3 Tips to Teach Kids How to Fish

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By Dave Maas

As a father of two boys, ages 10 and 12, I know that every time we’re on the water as a family, the No. 1 goal is for them to catch fish and have a good time. My fishing is secondary. Below are 3 tips I’ve learned to ensure each of our fishing trips is a success.

Avoid The ER

During my many summers guiding and teaching fishing to kids and adults at a resort in northern Minnesota, my fellow guides used to have fun at my expense by saying to the guests, “Don’t get in Maas’ boat; he doesn’t allow treble hooks.” That statement is only partially true. If my boat partners could demonstrate safe casting, I’d let them fish with whatever lure they wanted, but until then, I had a single-hooks-only rule. Why? Because just as it’s easier to remove a single hook than a treble from a fish’s mouth, it’s easier to extract a single hook from a kid’s arm – or shoulder, scalp, back, etc.

And always obey the 90-degree rule. Everyone must face the same direction, and every cast is made at a right angle (90 degrees) to the center line of the boat. When I’ve seen someone hook another person on their back cast, it’s almost always because they tried to cheat the 90-degree rule and made a cast either ahead or behind the boat. Be strict in enforcing this rule because the quickest way to ruin a fun day of fishing is with a trip to the ER.

I insist that everyone in my boat wears sunglasses while casting. Buy several sunglasses and leave them in a rod locker so you’re always prepared. You can spend a small fortune on polarized fishing glasses, but you can buy Strike King Pro Series shades that do the job for about $20 each. I’ve never seen a hook buried in a person’s eye and hope I never will.


Action Is Everything

I can still remember a few times when I was guiding a father/son pair, and the dad insisted we target walleyes, even though the seasonal/weather conditions for catching them were poor. So instead of standing to cast spinnerbaits for northern pike or topwaters for largemouths, we sat in the boat and dragged live-bait rigs for sluggish deep-water walleyes.

I like to fish for anything, anywhere, but kids want action. They probably won’t be satisfied with one strike per hour, especially if that means trying to decipher whether a walleye has slurped a nightcrawler. When I have kids or novice anglers in the boat, I fish for whatever is biting best. Sunfish on spawning beds? Perfect. Rock bass near a beaver lodge? Outstanding. Largemouth bass in lily pads at sunset? Nothing better.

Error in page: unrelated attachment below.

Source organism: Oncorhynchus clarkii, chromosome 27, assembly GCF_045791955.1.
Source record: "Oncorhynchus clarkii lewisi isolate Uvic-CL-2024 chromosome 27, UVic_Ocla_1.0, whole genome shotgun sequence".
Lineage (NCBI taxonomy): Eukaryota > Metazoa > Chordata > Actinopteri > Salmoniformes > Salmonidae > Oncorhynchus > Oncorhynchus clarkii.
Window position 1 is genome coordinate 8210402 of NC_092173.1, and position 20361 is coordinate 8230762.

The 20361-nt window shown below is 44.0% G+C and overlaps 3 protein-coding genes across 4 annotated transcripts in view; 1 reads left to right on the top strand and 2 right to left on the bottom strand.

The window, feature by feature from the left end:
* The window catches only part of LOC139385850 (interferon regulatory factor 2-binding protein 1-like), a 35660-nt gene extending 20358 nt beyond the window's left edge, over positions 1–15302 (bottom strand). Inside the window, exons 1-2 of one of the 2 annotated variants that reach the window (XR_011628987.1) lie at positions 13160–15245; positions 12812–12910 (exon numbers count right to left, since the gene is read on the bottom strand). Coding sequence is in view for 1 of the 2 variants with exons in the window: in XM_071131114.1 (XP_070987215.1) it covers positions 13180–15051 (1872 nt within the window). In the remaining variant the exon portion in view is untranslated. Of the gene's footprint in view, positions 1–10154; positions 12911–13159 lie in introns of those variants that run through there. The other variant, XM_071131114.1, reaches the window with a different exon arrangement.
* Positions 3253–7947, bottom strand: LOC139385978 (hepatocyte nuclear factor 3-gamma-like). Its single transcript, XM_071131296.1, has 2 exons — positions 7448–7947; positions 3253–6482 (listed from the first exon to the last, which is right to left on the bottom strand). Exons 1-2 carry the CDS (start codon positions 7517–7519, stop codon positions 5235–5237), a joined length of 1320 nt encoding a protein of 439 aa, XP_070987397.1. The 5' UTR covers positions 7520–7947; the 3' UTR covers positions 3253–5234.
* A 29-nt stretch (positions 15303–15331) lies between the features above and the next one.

As young anglers become more skilled, you can modify your tactics and presentations. For example, if your kids are hammering bluegills or crappies on small jigs suspended below floats, after a while remove the float to see if they can feel a strike. Teach them what it means to watch their line to see a strike. Be patient. Be supportive. Remember – this is about them, not you.

Bass tip: Teach a child to catch deep-weedline bass on soft plastics, and their ability to put fish in the boat day in and day out will skyrocket. When I’m on a hot bite, I’m not too choosy about specific soft plastics because the fish aren’t choosy. But when fishing is tougher, every kid in my boat is using Berkley Power Worms to maximize their chances of feeling and seeing strikes. The slogan, “Fish bite and won’t let go!” is true.


First Water is Key

The term “back-boated” is a familiar one among bass anglers. It means the person in the front of the boat – running the trolling motor – is keeping all the good, new water to himself, while the angler on the rear casting platform suffers in no man’s land. This can be a fun prank to pull on a buddy, especially if you have a $5 bet riding on the biggest or most fish, but you shouldn’t do it to your kids. That said, each summer I see dads who – out of ignorance I hope – work a shoreline bow first, with the kids’ lures always playing second fiddle. Not good.

If you have to stand in the bow to operate the trolling motor, then put down your fishing rod and simply let the kids fish. Or, if you can play the wind correctly, slip your boat downwind along a shoreline – stern leading the way – so a child on the rear casting platform gets first water. You can cast to any fish they miss.

Another option for anglers who prefer an electric-steer trolling motor over a cable-steer model is to control the boat from the stern and have your child stand on the roomy front casting deck. Although I’m a cable-steer (front of the boat) guy, several of my buddies guide from the stern using a trolling motor remote with the Minn Kota  i-Pilot system. Do whatever works best for your family.

This summer, enjoy your time on the water, and think about ways to keep your kids excited about fishing. You’ll know you’re on the right track when you’re placing rods in the locker at the end of the day and they’re begging, “Dad, just one more cast!”


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